There are a number of strategies and solutions available to adapt our built environment and infrastructure to the impacts of climate change.
Many adaptation strategies can contribute to wider policy objectives and the creation of an attractive, high quality public realm. Also, many climate change adaptation solutions are complementary and may need to be incorporated alongside each other to achieve an effective overall solution to the risk. For example, the orientation of the building can be considered alongside solar shading solutions and choice of building and landscaping materials.
Some adaptation solutions may also provide opportunities for meeting other sustianability objectives, such as tree planting and sustainable drainage or solar shading and reducing carbon dioxide emissions.
Careful consideration is needed when designing adaptation solutions. It is important not to preclude future adaptation (e.g. by incorporating flexibility in the design) and to ensure that adaptation measures, wherever possible, do not contribute to an increase in carbon emissions.
The use of spatial scales
Spatial scales can be used to categorise development based on key design characteristics: size, function and location. The appropriateness of different adaptation strategies and solutions will vary according to these characteristics. Each of the solutions presented and discussed in this module will indicate which scale(s) it is most applicable to:
The adaptation solutions are categorised according to the key risk area and the appropriate spatial scale(s) at which each solution could be applied.
At the building scale it will be important to balance requirements through careful design, particularly where energy efficiency measures have the potential to exacerbate summer heat risks.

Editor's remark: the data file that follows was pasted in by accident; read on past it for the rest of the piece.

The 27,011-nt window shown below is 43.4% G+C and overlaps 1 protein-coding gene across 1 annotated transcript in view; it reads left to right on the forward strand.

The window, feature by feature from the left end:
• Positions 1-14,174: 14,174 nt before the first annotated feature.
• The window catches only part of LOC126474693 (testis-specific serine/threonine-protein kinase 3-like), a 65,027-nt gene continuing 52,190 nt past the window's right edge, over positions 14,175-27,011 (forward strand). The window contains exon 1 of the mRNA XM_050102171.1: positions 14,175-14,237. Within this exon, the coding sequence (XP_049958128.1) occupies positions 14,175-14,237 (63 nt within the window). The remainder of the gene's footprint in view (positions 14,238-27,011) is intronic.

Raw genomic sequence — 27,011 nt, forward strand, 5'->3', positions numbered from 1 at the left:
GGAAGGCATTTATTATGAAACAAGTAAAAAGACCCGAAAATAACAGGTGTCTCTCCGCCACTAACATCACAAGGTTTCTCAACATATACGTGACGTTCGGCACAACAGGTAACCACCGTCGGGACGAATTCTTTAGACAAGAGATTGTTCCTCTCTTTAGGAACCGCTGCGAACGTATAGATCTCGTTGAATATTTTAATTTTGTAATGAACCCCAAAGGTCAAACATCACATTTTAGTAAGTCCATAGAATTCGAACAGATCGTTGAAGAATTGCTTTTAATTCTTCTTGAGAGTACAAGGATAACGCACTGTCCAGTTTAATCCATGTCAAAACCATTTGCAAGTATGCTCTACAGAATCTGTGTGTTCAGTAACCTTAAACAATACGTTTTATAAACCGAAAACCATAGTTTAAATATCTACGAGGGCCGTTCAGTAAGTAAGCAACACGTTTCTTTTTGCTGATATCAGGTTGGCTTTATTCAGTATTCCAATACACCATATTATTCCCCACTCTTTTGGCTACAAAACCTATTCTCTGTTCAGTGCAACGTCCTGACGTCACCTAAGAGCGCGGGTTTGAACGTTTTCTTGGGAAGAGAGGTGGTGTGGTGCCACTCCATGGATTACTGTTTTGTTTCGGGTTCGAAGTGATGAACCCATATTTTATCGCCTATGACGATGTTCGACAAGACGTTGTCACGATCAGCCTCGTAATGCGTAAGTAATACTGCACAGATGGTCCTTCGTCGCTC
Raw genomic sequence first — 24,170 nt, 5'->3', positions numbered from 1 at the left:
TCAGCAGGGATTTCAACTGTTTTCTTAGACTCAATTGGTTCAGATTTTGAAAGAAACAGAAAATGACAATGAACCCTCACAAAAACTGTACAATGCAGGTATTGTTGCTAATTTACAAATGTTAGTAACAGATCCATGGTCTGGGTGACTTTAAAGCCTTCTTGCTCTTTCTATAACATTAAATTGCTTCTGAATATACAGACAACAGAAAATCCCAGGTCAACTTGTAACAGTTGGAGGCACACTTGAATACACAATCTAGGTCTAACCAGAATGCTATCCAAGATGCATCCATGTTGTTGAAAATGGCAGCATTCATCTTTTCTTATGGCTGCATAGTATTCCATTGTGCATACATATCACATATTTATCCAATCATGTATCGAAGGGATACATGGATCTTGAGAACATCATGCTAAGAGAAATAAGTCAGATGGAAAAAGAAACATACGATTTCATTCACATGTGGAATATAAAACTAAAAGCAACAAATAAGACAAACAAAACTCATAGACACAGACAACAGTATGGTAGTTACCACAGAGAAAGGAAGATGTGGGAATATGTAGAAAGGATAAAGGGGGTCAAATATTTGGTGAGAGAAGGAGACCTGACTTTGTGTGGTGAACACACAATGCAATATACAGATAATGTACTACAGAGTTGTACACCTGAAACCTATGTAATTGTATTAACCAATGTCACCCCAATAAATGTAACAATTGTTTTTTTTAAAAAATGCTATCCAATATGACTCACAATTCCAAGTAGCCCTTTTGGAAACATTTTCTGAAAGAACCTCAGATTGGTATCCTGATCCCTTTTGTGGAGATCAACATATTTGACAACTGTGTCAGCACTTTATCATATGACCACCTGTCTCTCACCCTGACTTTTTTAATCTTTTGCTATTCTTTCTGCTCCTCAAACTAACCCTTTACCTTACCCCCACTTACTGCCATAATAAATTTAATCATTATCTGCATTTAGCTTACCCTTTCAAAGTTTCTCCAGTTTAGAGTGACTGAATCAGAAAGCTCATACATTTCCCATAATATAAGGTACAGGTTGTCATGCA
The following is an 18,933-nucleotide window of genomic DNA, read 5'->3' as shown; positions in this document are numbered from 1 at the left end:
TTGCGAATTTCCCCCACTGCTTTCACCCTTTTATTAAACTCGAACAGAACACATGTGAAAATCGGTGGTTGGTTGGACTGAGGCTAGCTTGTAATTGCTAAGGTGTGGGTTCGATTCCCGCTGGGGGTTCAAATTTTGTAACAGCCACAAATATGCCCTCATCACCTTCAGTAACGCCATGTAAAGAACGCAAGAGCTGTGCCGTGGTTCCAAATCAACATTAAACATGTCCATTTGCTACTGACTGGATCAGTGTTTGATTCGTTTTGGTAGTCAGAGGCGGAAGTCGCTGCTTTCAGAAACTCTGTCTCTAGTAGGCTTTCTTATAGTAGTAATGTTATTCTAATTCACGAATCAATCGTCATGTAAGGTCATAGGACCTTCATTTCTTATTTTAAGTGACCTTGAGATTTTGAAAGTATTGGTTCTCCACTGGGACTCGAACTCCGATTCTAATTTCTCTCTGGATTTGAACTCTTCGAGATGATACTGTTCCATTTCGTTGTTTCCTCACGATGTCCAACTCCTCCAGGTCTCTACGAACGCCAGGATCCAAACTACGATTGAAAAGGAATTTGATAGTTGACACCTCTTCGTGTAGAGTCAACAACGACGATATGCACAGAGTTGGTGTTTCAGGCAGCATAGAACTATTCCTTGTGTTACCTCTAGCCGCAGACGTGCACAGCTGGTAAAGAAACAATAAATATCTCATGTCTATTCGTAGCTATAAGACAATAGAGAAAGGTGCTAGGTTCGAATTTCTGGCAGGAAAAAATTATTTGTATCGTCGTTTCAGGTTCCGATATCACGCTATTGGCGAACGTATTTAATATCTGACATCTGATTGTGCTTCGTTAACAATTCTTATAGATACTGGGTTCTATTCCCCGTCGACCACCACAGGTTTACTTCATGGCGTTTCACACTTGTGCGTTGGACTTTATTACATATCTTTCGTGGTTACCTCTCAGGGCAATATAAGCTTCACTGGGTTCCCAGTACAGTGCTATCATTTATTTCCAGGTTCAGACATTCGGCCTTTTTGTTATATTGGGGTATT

For example, while mechanical air conditioning is an obvious way to guarantee thermal comfort during hotter summers, this solution would contribute additional heat to the surrounding air, significantly increasing energy demands from the cooling equipment leading to increased carbon dioxide emissions.
Opportunities exist through using passive solutions first and then finding the best mechanical solution to meet any remaining cooling requirement.
At the neighbourhood scale, efforts to manage high temperatures should focus on providing cool and shaded outdoor areas. If well designed, adaptation at this scale can also benefit internal spaces, e.g. street trees provide cooling outdoors, as well as shading buildings.
Town or urban extension scale
At the town or urban extension scale, opportunities for reducing the Urban Heat Island effect, via large scale infrastructure and landscape design, should be explored.
Masterplans should allow for the integration of water (such as ponds and lakes), open space and built form through green infrastructure and bluespace strategies. This should take into account the range of cross benefits that adaptation options offer, as well as the potential for adaptation solutions to conflict with one another.
Precipitation and flooding
At the building scale, the aim should be to implement measures that reducing the building’s contribution to flood risk, reduce the building’s vulnerability to flooding and increase the building’s resilience during flood events. However, in some circumstances it may be more appropriate to relocate vulnerable land uses out of flood risk areas.
Consideration should also be made for where adaptation solutions may conflict with other adaptation measures, or with efforts toward climate change mitigation. This could include circumstances where the use of solar photovoltaic panels may compete for roof space with green roofs.
At the neighbourhood scale, efforts to manage flood risk should focus on understanding where this risk is highest and protecting those properties. The use of sustainable drainage systems should play a major role in any drainage strategy.
In well designed schemes, where adaptation solutions have been integrated at an early stage, these solutions can bring additional benefits in terms of cooling, water quality, promotion of biodiversity, resource management, or enhancement of public spaces. These are highlighted in the solutions below.
Town or urban extension scale